Web Extras: A Map of Dairy Farms in New York

Thursday, January 13, 2011 - 10:55 AM

On today’s Underreported, Leonard and Barry Estabrook examine the current state of dairy farming in the United States—and efforts to pass a new price stabilization program in Congress.

Below, you can check out a map of the current concentration of dairy farms in New York. The image is taken from a website called Factory Farm Map, which promotes sustainable farming practices and a bias against larger farms. Although the website is partisan, the data upon which this map is based is not: it comes from the United States Department of Agriculture’s Census of Agriculture, which is a five-year survey of America’s farms. (It last happened in 2007.) For more on the map and the methodology, you can go here.

Overall, the majority of dairy farms are located in California and Idaho, but New York is still one of the highest producers of dairy in the U.S., coming in at 6th overall. Within New York, Wyoming County and Cayuga County—both located in the western part of the state—are the largest producers of milk, with over 28,000 and 22,000 cows respectively.

Are you a dairy farmer in New York? Or have you visited a dairy farm recently? Let us know in the comments!

Dairy farms in New York


Barry Estabrook

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Comments [2]

steven scanapico from upstate NY

Hi not sure if you are the right person to ask about this or maybe you can point me in the right direction. I would like to take my wife for her b-day to a farm upstate NY and have her experience the birth of farm animals. She loves baby animals and see the births of them on TV and for her 52 nd b-day I would her to experience the the amazing look of life being born. I know it's not possible to predict when they will be born on a certain day. i thought the spring you would have multiple births and can be there to see this happen. Thank you for your time Steve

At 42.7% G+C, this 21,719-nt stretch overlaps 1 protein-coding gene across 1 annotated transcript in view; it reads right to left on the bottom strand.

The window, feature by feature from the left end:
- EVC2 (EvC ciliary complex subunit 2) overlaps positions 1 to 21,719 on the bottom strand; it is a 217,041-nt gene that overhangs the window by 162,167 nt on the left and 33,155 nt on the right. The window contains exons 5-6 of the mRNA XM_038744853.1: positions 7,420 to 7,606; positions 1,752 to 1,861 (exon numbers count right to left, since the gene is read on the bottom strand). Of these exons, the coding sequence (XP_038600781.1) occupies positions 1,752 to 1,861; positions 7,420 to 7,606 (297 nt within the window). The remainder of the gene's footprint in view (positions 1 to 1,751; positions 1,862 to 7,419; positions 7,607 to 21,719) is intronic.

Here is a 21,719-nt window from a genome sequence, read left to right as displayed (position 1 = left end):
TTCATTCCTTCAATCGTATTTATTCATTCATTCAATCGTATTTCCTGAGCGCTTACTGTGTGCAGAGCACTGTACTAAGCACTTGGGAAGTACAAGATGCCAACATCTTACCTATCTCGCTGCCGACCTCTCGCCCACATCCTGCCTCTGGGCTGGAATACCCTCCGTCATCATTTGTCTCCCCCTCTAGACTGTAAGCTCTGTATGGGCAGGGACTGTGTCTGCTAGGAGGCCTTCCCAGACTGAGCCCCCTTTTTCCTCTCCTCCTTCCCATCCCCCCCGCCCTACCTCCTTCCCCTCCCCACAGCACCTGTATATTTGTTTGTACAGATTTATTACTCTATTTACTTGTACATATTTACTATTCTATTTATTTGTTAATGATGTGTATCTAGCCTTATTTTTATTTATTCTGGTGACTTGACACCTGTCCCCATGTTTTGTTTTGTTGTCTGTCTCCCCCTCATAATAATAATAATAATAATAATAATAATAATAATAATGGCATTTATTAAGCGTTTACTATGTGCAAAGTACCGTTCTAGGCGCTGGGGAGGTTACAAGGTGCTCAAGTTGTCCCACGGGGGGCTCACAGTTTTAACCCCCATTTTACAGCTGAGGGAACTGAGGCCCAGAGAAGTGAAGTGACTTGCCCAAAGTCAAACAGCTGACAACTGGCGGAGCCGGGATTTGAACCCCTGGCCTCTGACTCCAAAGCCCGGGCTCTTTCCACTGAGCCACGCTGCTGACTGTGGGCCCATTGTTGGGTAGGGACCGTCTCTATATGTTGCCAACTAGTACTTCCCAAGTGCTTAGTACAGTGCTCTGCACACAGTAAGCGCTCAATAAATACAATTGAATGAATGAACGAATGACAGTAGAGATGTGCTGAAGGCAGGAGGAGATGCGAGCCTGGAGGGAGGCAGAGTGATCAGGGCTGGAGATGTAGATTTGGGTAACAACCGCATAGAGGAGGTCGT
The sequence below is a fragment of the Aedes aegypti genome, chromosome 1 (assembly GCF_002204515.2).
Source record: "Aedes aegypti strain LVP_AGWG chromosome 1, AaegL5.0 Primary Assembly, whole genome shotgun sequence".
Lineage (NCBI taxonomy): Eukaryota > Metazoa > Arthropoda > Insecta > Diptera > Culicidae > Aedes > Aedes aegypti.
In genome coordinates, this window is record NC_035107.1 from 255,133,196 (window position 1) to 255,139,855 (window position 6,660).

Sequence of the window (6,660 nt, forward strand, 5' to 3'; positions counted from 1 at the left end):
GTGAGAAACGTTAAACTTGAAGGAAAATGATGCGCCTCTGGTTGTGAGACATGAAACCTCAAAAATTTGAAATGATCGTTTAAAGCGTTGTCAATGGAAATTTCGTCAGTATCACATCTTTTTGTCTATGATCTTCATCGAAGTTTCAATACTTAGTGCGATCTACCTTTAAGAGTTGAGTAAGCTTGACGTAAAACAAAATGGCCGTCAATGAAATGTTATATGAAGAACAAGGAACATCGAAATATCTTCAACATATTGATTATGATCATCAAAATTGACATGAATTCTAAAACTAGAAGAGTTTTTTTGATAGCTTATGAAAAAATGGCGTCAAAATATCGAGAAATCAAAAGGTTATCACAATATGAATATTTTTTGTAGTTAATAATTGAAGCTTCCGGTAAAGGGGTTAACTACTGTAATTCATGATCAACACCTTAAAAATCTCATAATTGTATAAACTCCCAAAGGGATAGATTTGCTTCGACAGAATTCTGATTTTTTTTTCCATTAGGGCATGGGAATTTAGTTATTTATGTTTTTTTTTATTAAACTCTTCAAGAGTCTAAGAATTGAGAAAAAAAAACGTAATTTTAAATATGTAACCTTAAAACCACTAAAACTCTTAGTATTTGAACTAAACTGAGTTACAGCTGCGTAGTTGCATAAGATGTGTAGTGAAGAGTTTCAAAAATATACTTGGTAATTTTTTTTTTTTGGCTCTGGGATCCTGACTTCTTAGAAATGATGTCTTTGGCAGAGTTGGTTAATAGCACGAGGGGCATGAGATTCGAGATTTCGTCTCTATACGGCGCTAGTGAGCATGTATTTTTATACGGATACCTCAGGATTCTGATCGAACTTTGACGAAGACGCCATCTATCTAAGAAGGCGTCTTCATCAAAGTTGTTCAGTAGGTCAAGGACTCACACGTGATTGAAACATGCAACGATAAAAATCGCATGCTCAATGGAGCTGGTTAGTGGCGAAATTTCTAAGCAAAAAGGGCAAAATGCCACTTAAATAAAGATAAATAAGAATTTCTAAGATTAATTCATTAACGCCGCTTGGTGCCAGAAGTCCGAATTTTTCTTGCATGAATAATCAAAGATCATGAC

Mar. 25 2012 11:16 AM

Hello, we are milking about 70 Holsteins in Herkimer County. In the spring, summer and fall, the cattle are out grazing on our 500 acres of land. Fortunately, our tract of open grasslands creates an unfragmented habitat for 2 threatened bird species who are having difficulty surviving elsewhere. In our area, as each dairy farm falls, it is replaced by large lot subdivisions.
The milk from our farm goes mostly to NYC or to Boston daily for fresh fluid milk through an independent farmers cooperative who sells it in turn to large processors like Dean Foods.

Jan. 14 2011 05:21 PM

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